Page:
The Secret of the Purple Lake is a collection of five interlinked stories that take us from Ghana to Orkney, and from Spain to Norway and Thailand. As a minor character from one story assumes a major role in the next, we meet a fascinating cast, including Imoro the magic elephant, the Walrus Prince, and the Wild Princesses of Rousay. The protagonist of the opening tale, The Fisherman’s Daughter, has to retrieve her dead father’s bones from the bottom of the sea, in order to bring harmony back to her seaside village. In fulfilling her task, she must evade the clutches of The Fish-man of the Purple Lake. The Fish-man, a monstrous creature with the body of a man and the head of a fish, was once a beautiful boy from the Sahel, and has his own story about how he became the Fish-man.
Guest Post by Yaba Badoe
I began writing The Secret of The Purple Lake at a time when I was beginning to wonder if working in television was really what I wanted to do. Back then I was a director at the BBC. TV production is 24/7, 100% all consuming. And yet, once in a while, whenever I allowed my imagination to roam, I’d find myself enchanted with the sheer pleasure of telling stories in prose. Not that telling stories with pictures isn’t fun. There’s a crucial difference. Television is an essentially collaborative medium in which extroverts thrive, while using words to tell stories requires imagination and discipline best suited to introverts. Or so it seems to me now. All the same, every now and again, whenever I needed to recharge my batteries and take stock, I’d find myself playing with words and making up stories.
Maybe that’s because I come from a family of storytellers. My grandmother on my maternal side, Mame Soma, used to keep me enthralled as a child with Ananse stories. My mother, a part time broadcaster, wrote short stories for one of Ghana’s first woman’s magazine, Ideal Woman; a magazine created by my aunt, the writer and publisher, Kate Victoria Abbam. My mother, an agony aunt to Ideal Woman, was also a voracious reader. I’m convinced it was her love reading, which she instilled in me, that helped me survive when I was sent to boarding school in England as a child.
A book that I loved above all others at prep school, the book that’s had the biggest impact on me, was an illustrated edition of Grimm’s Fairy Tales. I must have read it when I was about 7 years old. It seemed enormous at the time: ancient and musty with large, whimsical illustrations protected by cellophane. I was 7 going on 70, but what I remember clearly is hugging a radiator to ward off the Devon damp and cold, while I wallowed in a world of lost children, ogres, wood-cutters, wicked step-mothers and beautiful princesses. I devoured the stories and I reckon they’re to blame for my love of gothic melodrama and horror movies.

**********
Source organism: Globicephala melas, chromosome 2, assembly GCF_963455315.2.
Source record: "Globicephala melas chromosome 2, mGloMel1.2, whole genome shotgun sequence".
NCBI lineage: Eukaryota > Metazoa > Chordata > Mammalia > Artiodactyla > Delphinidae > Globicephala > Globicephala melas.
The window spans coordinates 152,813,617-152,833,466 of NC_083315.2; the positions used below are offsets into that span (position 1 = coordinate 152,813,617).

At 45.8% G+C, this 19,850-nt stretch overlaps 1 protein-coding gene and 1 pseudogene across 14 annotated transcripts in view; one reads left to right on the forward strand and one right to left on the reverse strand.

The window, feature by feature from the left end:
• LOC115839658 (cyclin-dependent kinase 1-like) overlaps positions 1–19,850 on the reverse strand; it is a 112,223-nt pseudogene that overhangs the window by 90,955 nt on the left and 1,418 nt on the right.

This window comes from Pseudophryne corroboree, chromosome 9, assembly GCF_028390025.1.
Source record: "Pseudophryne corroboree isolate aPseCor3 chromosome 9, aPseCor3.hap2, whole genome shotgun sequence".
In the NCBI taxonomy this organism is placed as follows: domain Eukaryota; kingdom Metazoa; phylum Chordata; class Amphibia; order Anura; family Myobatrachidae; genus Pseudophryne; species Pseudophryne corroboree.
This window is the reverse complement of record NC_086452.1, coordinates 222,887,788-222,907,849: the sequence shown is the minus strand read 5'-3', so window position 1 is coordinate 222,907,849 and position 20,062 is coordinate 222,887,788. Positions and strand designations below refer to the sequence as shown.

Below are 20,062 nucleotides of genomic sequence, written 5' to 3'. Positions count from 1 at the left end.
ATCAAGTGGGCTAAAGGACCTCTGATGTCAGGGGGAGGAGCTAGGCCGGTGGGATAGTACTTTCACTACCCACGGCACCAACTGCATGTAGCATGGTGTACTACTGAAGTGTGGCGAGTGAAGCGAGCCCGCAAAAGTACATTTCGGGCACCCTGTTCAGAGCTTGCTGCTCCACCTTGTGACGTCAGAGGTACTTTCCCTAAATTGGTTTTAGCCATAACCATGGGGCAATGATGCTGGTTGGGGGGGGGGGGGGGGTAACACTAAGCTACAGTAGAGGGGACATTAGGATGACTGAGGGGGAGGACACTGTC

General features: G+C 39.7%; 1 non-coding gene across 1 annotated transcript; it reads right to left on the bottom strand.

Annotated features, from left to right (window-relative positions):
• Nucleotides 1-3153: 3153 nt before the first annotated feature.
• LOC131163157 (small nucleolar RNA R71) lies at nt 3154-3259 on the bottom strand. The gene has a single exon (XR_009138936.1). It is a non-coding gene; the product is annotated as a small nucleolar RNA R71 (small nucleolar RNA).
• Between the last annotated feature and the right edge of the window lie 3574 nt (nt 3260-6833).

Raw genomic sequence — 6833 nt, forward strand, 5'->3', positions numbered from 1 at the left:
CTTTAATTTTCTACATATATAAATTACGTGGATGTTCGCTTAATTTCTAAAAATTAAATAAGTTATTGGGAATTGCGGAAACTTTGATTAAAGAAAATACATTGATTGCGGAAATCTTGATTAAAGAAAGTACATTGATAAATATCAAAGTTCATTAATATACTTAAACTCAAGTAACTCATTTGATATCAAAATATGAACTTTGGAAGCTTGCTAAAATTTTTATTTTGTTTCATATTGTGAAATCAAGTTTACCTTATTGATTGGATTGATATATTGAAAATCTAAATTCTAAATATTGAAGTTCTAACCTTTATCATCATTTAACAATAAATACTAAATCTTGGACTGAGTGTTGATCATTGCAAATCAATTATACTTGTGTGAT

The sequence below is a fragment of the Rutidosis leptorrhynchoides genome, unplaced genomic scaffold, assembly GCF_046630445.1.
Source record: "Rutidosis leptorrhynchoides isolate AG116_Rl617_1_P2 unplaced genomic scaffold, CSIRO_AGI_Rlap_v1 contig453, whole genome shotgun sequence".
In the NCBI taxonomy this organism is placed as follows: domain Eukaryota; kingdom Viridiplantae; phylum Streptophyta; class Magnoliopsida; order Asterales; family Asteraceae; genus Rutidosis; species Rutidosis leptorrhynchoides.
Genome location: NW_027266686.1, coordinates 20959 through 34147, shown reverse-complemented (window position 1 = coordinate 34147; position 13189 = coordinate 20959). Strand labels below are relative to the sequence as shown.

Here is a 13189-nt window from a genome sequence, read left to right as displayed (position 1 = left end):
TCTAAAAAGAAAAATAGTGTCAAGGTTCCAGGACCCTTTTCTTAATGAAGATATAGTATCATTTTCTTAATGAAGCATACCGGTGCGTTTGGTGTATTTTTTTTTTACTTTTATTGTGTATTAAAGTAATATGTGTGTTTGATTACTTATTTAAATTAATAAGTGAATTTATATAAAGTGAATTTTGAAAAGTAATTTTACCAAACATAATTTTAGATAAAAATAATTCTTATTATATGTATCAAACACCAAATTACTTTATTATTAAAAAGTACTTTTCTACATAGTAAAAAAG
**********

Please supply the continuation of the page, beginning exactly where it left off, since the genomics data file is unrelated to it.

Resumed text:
Ever since then, I’ve been a huge fan of the Brothers Grimm. I’m particularly fond of Hansel and Gretel, a terrifying story that still gives me a frisson every time I read it.
The Secret of the Purple Lake is a collection of five interlinked fairy stories that took me on a journey from Ghana to Orkney, Spain to Norway and then Thailand. The collection grew as a minor character from one story assumed a major role in the next.
Ajuba, The gutsy heroine in the opening tale, The Fisherman’s Daughter, has to retrieve her dead father’s bones from the bottom of the sea, in order to bring harmony back to her seaside village. But first she has to endure untold dangers. She has to teach an octopus how to dance, uproot a carbuncle for a whale and then drop the carbuncle in the Purple Lake, without the Fish-man, who guards the lake, slaying her. The Fish-man, a monstrous creature with the body of a man and the head of a fish, was once a beautiful boy from the Sahel,
After I finished The Fisherman’s Daughter – I realized that I wanted to know more about the Fish-man. Where did he come from? How did he end up as a Fish-man? Would he always be an underwater creature or would fate take pity on him?
I felt the same way after I’d written The Wild Princesses of Rousay, a story about a family of rebellious Orcadian princesses. When Jael’s suitor, Leo of the Norselands, is transformed in to a walrus to save him from drowning, I couldn’t help wondering if he’d ever return to his human state. And what of Jael’s mother, Romilly, who turned into a golden eagle, having thrown herself from a turret of Trumland Castle? I wanted to find out more about these characters, so eventually I gave them their own stories.
I still spend some of my time making films, even though I enjoy writing as well. I hope you’ll get as much pleasure reading The Secret of The Purple Lake as I did creating my characters.
Yaba Badoe is an award-winning Ghanaian-British documentary filmmaker and writer.
In 2014 Yaba was nominated for the Distinguished Woman of African Cinema award. She lives in London.
Yaba Badoe on Twitter: @yaba_badoe